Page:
Town Council Narrowly Passes Budget, Assesses Storm, Takes Mosque Questions

By on April 18, 2018

The Council voted against Councilman Nochimson’s plan to rehab this storage shed at the Verona Community Center for the Eagles football program. The work would have cost more than $20,000.

By a 3-2 vote Monday night, the Verona Town Council approved the 2018 municipal budget. Council members also disagreed over the demolition of a building at the Verona Community Center that has been used to store equipment for the Verona Eagles football program and once again discussed the events that led to the former Congregation Beth Ahm being sold a group that seeks to turn it into a mosque.

Mayor Kevin Ryan and Councilmen Jack McEvoy and Alex Roman voted in favor of the budget, which will result in the first substantial increase in the municipal tax levy–the amount that must be raised from taxes to fund the budget–in four years. The new tax levy will be a 2.76% increase from 2017, and comes after three years of minimal increases to the tax levy and a flat tax rate. Most of the increase in the 2018 budget is due to increased debt service on the Hilltop turf fields and the renovation of the Verona Public Library. “Expense control has been drastically improved over the last few years,” Roman said of the township’s financial management.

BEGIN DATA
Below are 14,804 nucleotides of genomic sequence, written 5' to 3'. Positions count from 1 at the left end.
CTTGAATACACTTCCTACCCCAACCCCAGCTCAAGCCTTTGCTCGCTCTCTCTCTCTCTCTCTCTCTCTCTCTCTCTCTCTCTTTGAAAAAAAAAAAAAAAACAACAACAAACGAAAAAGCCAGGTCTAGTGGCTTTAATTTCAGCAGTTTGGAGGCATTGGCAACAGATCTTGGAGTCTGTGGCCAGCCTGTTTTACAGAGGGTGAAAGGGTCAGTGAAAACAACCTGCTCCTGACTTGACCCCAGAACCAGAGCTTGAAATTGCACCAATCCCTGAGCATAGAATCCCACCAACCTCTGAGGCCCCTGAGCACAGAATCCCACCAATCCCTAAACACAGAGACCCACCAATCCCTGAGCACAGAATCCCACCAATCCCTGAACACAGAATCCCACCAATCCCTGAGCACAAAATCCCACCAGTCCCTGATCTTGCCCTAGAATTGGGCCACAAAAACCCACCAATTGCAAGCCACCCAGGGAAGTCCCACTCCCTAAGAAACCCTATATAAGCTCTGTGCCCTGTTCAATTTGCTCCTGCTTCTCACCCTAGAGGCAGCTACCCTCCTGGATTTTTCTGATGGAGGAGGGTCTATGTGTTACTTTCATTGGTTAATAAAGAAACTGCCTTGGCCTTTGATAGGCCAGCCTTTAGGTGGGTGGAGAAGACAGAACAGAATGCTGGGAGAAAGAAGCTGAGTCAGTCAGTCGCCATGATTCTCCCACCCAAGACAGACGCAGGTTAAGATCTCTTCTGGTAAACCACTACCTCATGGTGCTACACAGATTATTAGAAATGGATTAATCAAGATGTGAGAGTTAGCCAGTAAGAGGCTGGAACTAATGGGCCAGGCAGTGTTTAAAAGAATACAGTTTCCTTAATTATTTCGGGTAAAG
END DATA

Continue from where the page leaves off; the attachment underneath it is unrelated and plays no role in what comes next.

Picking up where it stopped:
Councilman Ted Giblin and Deputy Mayor Michael Nochimson voted against the budget, but for different reasons. Nochimson asserted that there is still too much overtime in the budget and repeated his claim that the budget is artificially inflated. Giblin, who had run for office on a platform against wasteful government spending, again expressed worries about alleged cuts to services, though he did not say which services or how much larger the budget and taxes should be to provide the services he seeks.

Mayor Ryan rebutted both Nochimson and Giblin. “We have not cut one single service, we brought the police force back up to recommended levels and we will continue to look at ways of improving,” Ryan said. “We have cut healthcare costs by $400,000 in 18 months.”

Councilman Roman noted that Verona has cut its use of capital surplus from $1 million to $183,000. “We are working on economies and efficiencies every day,” he said. “We are substantially better off than we were four or five years ago.